DOHA, Qatar -- Japan captain Maya Yoshida is aware that -- against four-time champions Germany in their 2022 FIFA World Cup Group E opener on Wednesday -- his side will need as much support as they can get in what will undoubtedly be a testing encounter.
It is for that precise reason why he hopes they will not just have the backing of their own supporters at Khalifa International Stadium, but from fans across all of Asia.
The pride of the continent is certainly at stake after hosts Qatar's lacklustre display in a 2-0 loss to Ecuador on the opening night of the tournament was followed on Monday by a humbling 6-2 defeat that Iran suffered at the hands of England.
Nonetheless, Saudi Arabia did hit back for the Asian contenders on Tuesday with a stunning come-from-behind 2-1 win over the mighty Argentina, with the Japanese will now be looking to follow suit against Germany.
"Of course, we have watched the games of Iran and Qatar -- it's been a tough start from the Asian countries," replied Yoshida, when asked by ESPN about the importance for Japan to avoid similar results in the pre-match news conference on Tuesday afternoon -- which was held prior to Saudi Arabia's remarkable triumph.
"It's (going to be) very tough honestly. We knew that since the draw happened (pitting Japan against Germany, Spain and Costa Rica).
"I hope and wish we'll have many supporters coming from Asia. In Qatar, there are so many people from other countries, especially Asia -- like India and Philippines.
"Of course, we're representing Japan but, at the same time, we're also representing Asia. Hopefully, many fans come to the stadium -- not just Japanese but many Asian fans who are going to support us, because Germany is so strong that we'll need some (extra) support."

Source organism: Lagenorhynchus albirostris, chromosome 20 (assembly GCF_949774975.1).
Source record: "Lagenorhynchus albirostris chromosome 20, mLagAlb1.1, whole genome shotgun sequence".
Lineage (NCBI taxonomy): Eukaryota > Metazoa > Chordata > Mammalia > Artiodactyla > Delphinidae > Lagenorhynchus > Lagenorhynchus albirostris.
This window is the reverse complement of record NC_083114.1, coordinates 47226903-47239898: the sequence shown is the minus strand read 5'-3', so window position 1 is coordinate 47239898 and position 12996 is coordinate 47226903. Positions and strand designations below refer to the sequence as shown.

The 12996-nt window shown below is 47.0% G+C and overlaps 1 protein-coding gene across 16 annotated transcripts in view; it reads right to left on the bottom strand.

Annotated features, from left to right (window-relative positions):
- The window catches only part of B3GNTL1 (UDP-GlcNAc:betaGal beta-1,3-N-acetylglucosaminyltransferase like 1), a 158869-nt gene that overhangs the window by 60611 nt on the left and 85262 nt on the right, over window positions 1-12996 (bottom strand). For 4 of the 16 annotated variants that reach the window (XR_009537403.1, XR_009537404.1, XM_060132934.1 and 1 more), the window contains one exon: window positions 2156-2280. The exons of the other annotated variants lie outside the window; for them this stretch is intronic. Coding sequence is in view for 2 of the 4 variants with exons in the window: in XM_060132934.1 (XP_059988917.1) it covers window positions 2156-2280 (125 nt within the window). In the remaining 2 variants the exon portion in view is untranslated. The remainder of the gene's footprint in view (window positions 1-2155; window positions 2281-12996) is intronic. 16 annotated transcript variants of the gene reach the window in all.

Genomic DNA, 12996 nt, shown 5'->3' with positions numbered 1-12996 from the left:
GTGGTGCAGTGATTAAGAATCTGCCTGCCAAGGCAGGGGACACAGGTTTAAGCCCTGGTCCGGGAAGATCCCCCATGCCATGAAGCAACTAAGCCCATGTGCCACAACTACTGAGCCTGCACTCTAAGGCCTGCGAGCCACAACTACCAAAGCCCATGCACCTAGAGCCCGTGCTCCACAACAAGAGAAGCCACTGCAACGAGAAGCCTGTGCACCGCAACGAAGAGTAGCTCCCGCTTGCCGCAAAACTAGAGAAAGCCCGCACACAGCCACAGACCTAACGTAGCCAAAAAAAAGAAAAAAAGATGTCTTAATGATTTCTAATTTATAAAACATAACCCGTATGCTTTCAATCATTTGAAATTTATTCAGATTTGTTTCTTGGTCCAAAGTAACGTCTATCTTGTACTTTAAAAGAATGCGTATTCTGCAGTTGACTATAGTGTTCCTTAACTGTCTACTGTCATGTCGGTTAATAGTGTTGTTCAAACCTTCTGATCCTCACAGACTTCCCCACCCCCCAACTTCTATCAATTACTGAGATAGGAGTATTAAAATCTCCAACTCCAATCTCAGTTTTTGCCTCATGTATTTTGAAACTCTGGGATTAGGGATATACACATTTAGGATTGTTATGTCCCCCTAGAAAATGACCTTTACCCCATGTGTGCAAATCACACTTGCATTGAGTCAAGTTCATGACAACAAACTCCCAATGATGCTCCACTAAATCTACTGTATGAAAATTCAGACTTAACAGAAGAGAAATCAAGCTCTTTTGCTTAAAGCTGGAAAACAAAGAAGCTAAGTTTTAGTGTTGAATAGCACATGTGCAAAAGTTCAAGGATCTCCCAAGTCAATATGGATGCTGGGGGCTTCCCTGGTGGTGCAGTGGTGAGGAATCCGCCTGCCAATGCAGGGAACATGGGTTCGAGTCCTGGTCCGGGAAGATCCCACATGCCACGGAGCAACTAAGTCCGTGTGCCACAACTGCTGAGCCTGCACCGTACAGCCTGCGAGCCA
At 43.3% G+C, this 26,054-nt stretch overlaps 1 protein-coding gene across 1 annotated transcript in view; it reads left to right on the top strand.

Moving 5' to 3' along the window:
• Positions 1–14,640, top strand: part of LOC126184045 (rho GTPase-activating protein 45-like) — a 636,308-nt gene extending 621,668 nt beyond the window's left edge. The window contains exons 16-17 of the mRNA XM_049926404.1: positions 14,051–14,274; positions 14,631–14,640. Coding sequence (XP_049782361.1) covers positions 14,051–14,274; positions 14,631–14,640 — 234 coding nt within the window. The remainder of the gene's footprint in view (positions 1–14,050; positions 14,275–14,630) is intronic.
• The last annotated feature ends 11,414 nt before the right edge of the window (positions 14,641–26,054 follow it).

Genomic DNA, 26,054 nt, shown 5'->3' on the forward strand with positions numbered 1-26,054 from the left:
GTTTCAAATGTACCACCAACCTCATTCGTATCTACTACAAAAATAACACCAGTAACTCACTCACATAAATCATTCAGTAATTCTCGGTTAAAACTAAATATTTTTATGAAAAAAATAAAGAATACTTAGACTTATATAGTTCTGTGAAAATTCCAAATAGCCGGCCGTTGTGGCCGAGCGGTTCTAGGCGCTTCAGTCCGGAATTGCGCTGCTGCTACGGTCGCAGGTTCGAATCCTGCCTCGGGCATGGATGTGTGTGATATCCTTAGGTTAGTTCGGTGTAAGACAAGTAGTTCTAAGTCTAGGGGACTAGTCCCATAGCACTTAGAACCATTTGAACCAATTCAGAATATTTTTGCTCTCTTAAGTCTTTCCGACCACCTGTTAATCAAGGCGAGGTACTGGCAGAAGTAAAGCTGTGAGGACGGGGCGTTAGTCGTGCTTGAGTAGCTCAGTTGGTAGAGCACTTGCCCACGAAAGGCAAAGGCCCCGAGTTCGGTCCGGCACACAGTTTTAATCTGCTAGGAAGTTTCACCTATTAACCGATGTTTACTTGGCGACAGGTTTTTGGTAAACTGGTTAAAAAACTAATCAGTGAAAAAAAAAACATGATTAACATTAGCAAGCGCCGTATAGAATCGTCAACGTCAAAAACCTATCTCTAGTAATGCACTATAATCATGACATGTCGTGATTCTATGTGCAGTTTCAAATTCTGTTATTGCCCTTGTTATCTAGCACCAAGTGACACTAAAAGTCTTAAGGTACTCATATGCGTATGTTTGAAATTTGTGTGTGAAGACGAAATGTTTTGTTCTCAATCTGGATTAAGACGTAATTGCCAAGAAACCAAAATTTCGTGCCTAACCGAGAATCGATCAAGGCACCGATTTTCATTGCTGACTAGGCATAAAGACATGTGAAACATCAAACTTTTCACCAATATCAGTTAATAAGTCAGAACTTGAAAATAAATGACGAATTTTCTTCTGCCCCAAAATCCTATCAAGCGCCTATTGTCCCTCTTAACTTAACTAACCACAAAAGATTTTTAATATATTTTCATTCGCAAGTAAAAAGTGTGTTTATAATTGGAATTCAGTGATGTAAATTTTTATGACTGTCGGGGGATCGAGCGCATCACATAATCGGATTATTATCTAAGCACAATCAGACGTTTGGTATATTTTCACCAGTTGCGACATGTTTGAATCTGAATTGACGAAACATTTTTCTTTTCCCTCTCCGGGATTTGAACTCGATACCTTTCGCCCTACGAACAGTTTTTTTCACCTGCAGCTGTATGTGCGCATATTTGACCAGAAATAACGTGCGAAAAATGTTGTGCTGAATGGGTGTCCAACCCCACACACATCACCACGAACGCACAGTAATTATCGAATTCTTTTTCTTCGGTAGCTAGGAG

Germany may be the favourites heading into the game but they are far from unbeatable.
Just at the last World Cup, as the then-defending champions and with their knockout round hopes on the line, Germany fell to a shock 2-0 loss to another Asian team in the form of South Korea to suffer an embarrassing group-stage exit.
It is this potential for upsets to occur, especially at a tournament like the World Cup, that fuels Japan's belief that they too can pull off a surprise.
"We already understand how much quality they have," added Yoshida, who currently plies his trade in Germany with Bundesliga outfit Schalke.
"As I've said many times, it's going to be tough but there's no such game which exists that we are certain to lose.
"In football, sometimes there are 'must-win' games but there isn't a 'must-lose' game, so we still believe we have a good chance."
Having set the target of a maiden quarterfinal appearance at this World Cup, a positive result against Germany would go a long way in boosting the Samurai Blue's prospects as they follow up Wednesday's opener with a much more winnable tie against Costa Rica before finishing the group stage with another tough tie against Spain.